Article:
Click here to learn more!

Biden-Harris Administration Finalizes First-Ever National Drinking Water Standard to Protect 100M People from PFAS Pollution

As part of the Administration’s commitment to combating PFAS pollution, EPA announces $1B investment through President Biden’s Investing in America agenda to address PFAS in drinking water

U.S. Environmental Protection Agency, Region 7 - 11201 Renner Blvd., Lenexa, KS 66219
Iowa, Kansas, Missouri, Nebraska, and Nine Tribal Nations

Contact Information: EPA Press Office (press@epa.gov)

 

LENEXA, KAN. (APRIL 10, 2024) – Today, the Biden-Harris Administration issued the first-ever national, legally enforceable drinking water standard to protect communities from exposure to harmful per-and polyfluoroalkyl substances (PFAS), also known as ‘forever chemicals.’ Exposure to PFAS has been linked to deadly cancers, impacts to the liver and heart, and immune and developmental damage to infants and children. This final rule represents the most significant step to protect public health under EPA’s PFAS Strategic Roadmap. The final rule will reduce PFAS exposure for approximately 100 million people, prevent thousands of deaths, and reduce tens of thousands of serious illnesses. Today’s announcement complements President Biden’s government-wide action plan to combat PFAS pollution.                                    

Through President Biden’s Investing in America agenda, EPA is also making unprecedented funding available to help ensure that all people have clean and safe water. In addition to today’s final rule, EPA is announcing nearly $1 billion in newly available funding through the Bipartisan Infrastructure Law to help states and territories implement PFAS testing and treatment at public water systems and to help owners of private wells address PFAS contamination. This is part of a $9 billion investment through the Bipartisan Infrastructure Law to help communities with drinking water impacted by PFAS and other emerging contaminants – the largest-ever investment in tackling PFAS pollution. An additional $12 billion is available through the Bipartisan Infrastructure Law for general drinking water improvements, including addressing emerging contaminants like PFAS.

 

EPA Administrator Michael Regan will join White House Council on Environmental Quality Chair Brenda Mallory to announce the final standard today at an event in Fayetteville, North Carolina. In 2017, area residents learned that the Cape Fear River, the drinking water source for 1 million people in the region, had been heavily contaminated with PFAS pollution from a nearby manufacturing facility. Today’s announcements will help protect communities like Fayetteville from further devastating impacts of PFAS.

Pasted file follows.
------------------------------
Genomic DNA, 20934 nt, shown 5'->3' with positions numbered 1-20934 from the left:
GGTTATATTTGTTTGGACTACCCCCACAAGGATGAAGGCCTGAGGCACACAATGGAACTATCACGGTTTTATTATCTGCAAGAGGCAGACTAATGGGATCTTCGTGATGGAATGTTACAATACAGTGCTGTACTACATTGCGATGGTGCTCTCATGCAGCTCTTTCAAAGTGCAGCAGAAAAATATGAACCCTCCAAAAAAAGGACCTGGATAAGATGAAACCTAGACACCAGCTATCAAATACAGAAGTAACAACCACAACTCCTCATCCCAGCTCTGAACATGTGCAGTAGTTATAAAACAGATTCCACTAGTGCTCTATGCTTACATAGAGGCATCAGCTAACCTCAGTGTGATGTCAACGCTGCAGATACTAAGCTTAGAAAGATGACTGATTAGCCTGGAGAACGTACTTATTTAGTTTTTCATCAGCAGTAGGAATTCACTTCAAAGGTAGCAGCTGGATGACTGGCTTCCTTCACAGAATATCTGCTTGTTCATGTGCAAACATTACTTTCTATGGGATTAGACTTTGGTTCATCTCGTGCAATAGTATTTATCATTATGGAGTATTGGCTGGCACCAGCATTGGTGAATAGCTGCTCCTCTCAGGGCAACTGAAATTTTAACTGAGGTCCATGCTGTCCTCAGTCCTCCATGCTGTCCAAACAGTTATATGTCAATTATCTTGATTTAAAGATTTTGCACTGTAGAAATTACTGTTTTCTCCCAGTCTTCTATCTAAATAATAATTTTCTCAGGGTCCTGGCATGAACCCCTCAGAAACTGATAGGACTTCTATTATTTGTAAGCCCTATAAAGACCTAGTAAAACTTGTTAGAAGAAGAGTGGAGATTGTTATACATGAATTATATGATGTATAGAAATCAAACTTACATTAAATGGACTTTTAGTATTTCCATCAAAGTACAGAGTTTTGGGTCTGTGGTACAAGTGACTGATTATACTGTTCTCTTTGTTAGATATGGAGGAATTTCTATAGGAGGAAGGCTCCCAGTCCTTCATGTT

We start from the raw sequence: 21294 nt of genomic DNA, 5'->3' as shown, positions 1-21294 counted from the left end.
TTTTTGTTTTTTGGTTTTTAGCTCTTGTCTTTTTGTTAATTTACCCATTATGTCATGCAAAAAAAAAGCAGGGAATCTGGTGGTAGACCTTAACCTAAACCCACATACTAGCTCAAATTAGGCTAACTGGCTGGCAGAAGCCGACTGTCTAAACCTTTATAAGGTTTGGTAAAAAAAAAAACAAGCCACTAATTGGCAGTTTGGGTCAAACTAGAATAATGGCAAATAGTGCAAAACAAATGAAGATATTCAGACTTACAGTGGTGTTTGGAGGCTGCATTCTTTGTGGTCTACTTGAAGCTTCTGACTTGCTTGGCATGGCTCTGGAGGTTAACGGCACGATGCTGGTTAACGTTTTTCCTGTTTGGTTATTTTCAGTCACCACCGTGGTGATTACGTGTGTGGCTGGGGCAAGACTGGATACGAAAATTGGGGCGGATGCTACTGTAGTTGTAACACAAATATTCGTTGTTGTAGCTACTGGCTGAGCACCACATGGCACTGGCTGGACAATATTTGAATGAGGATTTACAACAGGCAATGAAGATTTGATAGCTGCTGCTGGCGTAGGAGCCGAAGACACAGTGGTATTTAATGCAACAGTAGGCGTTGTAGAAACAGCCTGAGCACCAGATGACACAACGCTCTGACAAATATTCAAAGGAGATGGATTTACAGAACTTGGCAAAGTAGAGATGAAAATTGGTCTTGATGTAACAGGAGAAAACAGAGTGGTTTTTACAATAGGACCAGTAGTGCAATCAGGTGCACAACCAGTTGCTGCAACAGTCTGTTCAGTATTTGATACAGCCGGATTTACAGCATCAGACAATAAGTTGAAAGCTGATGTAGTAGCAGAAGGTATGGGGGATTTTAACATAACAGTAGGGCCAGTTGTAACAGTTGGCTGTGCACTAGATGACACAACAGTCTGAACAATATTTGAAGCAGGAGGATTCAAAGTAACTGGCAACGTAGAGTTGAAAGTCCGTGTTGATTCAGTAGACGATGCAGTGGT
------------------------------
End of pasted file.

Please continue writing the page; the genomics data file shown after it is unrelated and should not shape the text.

“Drinking water contaminated with PFAS has plagued communities across this country for too long,” said EPA Administrator Michael S. Regan. “That is why President Biden has made tackling PFAS a top priority, investing historic resources to address these harmful chemicals and protect communities nationwide. Our PFAS Strategic Roadmap marshals the full breadth of EPA’s authority and resources to protect people from these harmful forever chemicals. Today, I am proud to finalize this critical piece of our Roadmap, and in doing so, save thousands of lives and help ensure our children grow up healthier.”  

“President Biden believes that everyone deserves access to clean, safe drinking water, and he is delivering on that promise,” said Brenda Mallory, Chair of the White House Council on Environmental Quality. “The first national drinking water standards for PFAS marks a significant step towards delivering on the Biden-Harris Administration’s commitment to advancing environmental justice, protecting communities, and securing clean water for people across the country.”

“Under President Biden’s leadership, we are taking a whole-of-government approach to tackle PFAS pollution and ensure that all Americans have access to clean, safe drinking water. Today’s announcement by EPA complements these efforts and will help keep our communities safe from these toxic ‘forever chemicals,’” said Deputy Assistant to the President for the Cancer Moonshot, Dr. Danielle Carnival. “Coupled with the additional $1 billion investment from President Biden’s Investing in America agenda to help communities address PFAS pollution, the reductions in exposure to toxic substances delivered by EPA’s standards will further the Biden Cancer Moonshot goal of reducing the cancer death rate by at least half by 2047 and preventing more than four million cancer deaths — and stopping cancer before it starts by protecting communities from known risks associated with exposure to PFAS and other contaminants, including kidney and testicular cancers, and more.”

 

EPA is taking a signature step to protect public health by establishing legally enforceable levels for several PFAS known to occur individually and as mixtures in drinking water. This rule sets limits for five individual PFAS: PFOA, PFOS, PFNA, PFHxS, and HFPO-DA (also known as “GenX Chemicals”). The rule also sets a limit for mixtures of any two or more of four PFAS: PFNA, PFHxS, PFBS, and “GenX chemicals.” By reducing exposure to PFAS, this final rule will prevent thousands of premature deaths, tens of thousands of serious illnesses, including certain cancers and liver and heart impacts in adults, and immune and developmental impacts to infants and children.